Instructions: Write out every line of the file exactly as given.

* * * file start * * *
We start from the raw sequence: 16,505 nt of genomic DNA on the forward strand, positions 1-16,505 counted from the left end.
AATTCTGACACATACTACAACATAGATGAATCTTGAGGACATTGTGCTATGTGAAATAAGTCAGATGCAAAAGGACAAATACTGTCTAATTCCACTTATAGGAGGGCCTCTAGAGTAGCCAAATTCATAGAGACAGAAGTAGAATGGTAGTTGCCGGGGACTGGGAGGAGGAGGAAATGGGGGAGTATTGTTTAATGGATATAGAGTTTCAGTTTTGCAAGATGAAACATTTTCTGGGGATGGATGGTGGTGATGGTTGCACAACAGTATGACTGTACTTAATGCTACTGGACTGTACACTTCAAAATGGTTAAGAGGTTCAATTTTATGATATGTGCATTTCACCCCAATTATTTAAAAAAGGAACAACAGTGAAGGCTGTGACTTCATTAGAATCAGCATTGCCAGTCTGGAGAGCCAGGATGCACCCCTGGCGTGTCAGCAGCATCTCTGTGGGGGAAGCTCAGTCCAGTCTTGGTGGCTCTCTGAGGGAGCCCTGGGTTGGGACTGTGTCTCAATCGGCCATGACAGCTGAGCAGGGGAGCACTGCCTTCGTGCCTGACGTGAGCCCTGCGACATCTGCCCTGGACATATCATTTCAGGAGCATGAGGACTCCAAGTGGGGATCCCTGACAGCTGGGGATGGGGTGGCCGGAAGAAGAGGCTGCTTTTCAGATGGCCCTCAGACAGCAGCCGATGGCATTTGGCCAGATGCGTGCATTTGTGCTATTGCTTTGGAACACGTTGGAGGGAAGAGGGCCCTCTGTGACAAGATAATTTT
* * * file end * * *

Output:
We start from the raw sequence: 16,505 nt of genomic DNA on the forward strand, positions 1-16,505 counted from the left end.
AATTCTGACACATACTACAACATAGATGAATCTTGAGGACATTGTGCTATGTGAAATAAGTCAGATGCAAAAGGACAAATACTGTCTAATTCCACTTATAGGAGGGCCTCTAGAGTAGCCAAATTCATAGAGACAGAAGTAGAATGGTAGTTGCCGGGGACTGGGAGGAGGAGGAAATGGGGGAGTATTGTTTAATGGATATAGAGTTTCAGTTTTGCAAGATGAAACATTTTCTGGGGATGGATGGTGGTGATGGTTGCACAACAGTATGACTGTACTTAATGCTACTGGACTGTACACTTCAAAATGGTTAAGAGGTTCAATTTTATGATATGTGCATTTCACCCCAATTATTTAAAAAAGGAACAACAGTGAAGGCTGTGACTTCATTAGAATCAGCATTGCCAGTCTGGAGAGCCAGGATGCACCCCTGGCGTGTCAGCAGCATCTCTGTGGGGGAAGCTCAGTCCAGTCTTGGTGGCTCTCTGAGGGAGCCCTGGGTTGGGACTGTGTCTCAATCGGCCATGACAGCTGAGCAGGGGAGCACTGCCTTCGTGCCTGACGTGAGCCCTGCGACATCTGCCCTGGACATATCATTTCAGGAGCATGAGGACTCCAAGTGGGGATCCCTGACAGCTGGGGATGGGGTGGCCGGAAGAAGAGGCTGCTTTTCAGATGGCCCTCAGACAGCAGCCGATGGCATTTGGCCAGATGCGTGCATTTGTGCTATTGCTTTGGAACACGTTGGAGGGAAGAGGGCCCTCTGTGACAAGATAATTTT